Before a Tornado

When the weather begins to look stormy, turn to a local radio or television station for the weather report. If a tornado "watch" is issued, that means one is possible. If a "warning" is issued, that means a tornado has been spotted, or is strongly indicated by radar. It's time to take shelter.

Nature has its own warning system. It never hurts to pay attention. Here are some indications that severe weather is imminent or here:

  • A sickly green or greenish-black cast in the clouds
  • Pets or livestock getting agitated
  • Hail
  • A strange quiet within a storm
  • Rotating clouds or clouds that converge in one area of the sky
  • A rushing sound that turns into a roar
  • Tree branches or fallen leaves being pulled upward
  • A funnel-shaped cloud that is rotating

It's best to go to the basement or a windowless interior room. Store essential supplies there, in advance. At minimum, your shelter area should include blankets, a flashlight and batteries, a whistle, a first-aid kit and a battery-powered radio.

Conduct a tornado drill with your family every year to help everyone remember what to do and where to go. Practice will reduce panic when it's the real thing

During a Tornado

  • In Homes or Small Buildings: Go to the basement (if available) or to an interior room on the lowest floor, such as a closet or bathroom. Upper floors are unsafe. If there is no time to a lower floor, go to a closet, a small room with strong walls, or an inside hallway. Wrap yourself in overcoats or blankets to protect yourself from flying debris.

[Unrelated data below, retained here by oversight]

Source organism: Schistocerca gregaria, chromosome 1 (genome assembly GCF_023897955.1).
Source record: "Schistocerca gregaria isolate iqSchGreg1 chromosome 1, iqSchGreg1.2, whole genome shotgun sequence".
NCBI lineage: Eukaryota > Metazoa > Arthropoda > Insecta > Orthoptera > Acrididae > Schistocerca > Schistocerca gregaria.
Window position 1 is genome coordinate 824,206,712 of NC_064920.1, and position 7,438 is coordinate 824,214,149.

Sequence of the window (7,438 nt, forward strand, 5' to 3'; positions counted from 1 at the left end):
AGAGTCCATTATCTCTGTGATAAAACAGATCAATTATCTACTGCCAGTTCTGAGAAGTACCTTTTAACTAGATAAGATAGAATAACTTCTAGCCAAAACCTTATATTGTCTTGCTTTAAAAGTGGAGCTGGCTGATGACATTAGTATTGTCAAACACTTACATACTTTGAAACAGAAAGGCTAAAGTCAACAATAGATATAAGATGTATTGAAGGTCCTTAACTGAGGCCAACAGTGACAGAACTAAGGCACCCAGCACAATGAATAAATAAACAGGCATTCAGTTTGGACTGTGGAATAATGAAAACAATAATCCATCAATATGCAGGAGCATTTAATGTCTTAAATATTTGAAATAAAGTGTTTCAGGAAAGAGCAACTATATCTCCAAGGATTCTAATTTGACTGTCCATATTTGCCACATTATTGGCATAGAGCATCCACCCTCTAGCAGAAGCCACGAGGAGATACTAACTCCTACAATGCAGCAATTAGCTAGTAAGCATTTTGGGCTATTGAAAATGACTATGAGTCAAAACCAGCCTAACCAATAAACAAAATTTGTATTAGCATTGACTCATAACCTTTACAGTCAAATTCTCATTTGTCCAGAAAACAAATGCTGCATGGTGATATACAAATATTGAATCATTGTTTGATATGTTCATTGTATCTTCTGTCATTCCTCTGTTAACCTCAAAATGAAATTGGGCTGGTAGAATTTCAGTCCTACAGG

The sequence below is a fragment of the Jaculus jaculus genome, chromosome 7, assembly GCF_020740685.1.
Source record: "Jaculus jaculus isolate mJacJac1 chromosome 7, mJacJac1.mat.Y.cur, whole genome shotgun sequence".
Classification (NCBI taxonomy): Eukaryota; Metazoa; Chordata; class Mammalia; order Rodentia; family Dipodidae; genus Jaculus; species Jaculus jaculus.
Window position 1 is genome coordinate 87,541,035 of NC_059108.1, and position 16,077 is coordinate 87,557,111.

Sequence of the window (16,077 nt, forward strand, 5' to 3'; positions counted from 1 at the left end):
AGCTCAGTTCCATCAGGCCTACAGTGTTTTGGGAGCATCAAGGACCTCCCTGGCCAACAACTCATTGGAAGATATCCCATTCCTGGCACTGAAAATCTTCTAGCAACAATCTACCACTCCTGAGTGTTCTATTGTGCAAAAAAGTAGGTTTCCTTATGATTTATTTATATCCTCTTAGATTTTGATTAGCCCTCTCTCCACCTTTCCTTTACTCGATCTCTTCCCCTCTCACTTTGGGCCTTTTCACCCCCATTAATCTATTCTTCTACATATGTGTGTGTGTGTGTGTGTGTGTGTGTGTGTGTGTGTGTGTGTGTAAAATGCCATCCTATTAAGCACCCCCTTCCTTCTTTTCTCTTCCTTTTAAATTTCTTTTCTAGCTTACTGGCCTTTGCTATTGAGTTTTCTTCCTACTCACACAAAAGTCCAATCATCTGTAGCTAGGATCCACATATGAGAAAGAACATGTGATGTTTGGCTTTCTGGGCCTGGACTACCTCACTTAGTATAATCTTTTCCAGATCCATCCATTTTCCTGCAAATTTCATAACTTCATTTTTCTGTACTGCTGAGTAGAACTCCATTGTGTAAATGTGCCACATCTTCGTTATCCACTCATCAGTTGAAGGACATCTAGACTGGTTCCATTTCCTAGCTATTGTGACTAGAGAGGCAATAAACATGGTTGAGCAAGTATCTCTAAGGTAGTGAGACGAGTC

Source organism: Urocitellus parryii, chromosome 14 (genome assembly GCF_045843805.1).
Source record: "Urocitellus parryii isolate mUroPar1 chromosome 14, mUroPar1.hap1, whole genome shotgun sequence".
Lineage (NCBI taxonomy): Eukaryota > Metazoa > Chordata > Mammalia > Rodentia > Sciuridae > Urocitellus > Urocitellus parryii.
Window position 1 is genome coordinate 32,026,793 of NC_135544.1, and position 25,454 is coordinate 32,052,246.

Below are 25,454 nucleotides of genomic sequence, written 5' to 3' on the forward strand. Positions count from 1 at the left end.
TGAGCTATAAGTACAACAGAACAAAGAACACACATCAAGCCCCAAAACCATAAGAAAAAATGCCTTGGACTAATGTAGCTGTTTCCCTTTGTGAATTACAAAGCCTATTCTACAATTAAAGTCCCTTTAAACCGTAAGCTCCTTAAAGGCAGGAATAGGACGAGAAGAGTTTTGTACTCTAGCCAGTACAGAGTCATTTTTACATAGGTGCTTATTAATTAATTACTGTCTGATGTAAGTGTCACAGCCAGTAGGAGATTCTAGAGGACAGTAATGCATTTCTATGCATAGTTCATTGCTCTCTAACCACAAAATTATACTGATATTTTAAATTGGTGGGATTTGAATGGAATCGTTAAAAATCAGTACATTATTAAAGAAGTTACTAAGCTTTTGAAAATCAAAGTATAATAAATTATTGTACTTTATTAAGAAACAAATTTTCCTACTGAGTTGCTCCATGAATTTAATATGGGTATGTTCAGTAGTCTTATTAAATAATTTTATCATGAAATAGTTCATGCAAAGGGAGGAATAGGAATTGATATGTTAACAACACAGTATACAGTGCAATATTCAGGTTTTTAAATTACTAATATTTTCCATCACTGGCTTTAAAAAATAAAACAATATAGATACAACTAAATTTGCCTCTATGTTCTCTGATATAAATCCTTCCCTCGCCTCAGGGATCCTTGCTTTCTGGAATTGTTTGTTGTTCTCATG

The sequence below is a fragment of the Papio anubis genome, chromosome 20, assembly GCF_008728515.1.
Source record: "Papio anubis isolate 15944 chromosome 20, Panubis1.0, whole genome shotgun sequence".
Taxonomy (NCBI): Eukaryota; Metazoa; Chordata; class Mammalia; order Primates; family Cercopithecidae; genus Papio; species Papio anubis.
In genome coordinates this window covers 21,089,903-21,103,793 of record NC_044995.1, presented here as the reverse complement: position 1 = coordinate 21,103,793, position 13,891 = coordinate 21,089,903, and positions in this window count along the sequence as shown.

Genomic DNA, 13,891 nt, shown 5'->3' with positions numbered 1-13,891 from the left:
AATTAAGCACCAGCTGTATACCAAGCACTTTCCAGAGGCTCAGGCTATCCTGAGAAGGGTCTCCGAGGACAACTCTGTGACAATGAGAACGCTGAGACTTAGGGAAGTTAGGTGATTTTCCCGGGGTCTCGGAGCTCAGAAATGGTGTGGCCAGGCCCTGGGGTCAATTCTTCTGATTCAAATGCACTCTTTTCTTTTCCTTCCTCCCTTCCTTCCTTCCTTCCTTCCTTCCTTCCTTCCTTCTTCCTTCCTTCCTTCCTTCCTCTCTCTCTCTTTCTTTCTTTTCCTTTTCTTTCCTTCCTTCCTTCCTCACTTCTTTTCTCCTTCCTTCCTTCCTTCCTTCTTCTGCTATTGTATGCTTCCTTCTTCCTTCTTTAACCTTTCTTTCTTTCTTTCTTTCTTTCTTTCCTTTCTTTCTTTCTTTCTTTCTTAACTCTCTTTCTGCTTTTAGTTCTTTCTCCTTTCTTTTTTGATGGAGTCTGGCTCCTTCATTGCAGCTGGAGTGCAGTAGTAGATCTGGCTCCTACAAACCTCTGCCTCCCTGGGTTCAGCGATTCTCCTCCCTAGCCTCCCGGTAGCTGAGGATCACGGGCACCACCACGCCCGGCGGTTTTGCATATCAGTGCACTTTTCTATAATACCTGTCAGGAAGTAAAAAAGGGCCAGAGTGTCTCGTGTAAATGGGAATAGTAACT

• In Schools, Hospitals, Factories, or Shopping Centers: Go to interior rooms and halls on the lowest floor. Stay away from glass enclosed places or areas with wide-span roofs such as auditoriums and warehouses. Crouch down and cover your head. Don't take shelter in halls that open to the south or the west. Centrally-located stairwells are good shelter.
  • In High-Rise Buildings: Go to interior small rooms or halls. Stay away from exterior walls or glassy areas.
  • In Cars or Mobile Homes: Abandon them immediately! Most deaths occur in cars and mobile homes. If you are in either of those locations, leave them and go to a substantial structure or designated tornado shelter.
  • If No Suitable Structure Is Nearby: Lie flat in the nearest ditch or depression and use your hands to cover your head. Be alert for flash floods.

After a Tornado

Listen to the radio or TV for information about the extent of the damage and where to go for help in your area.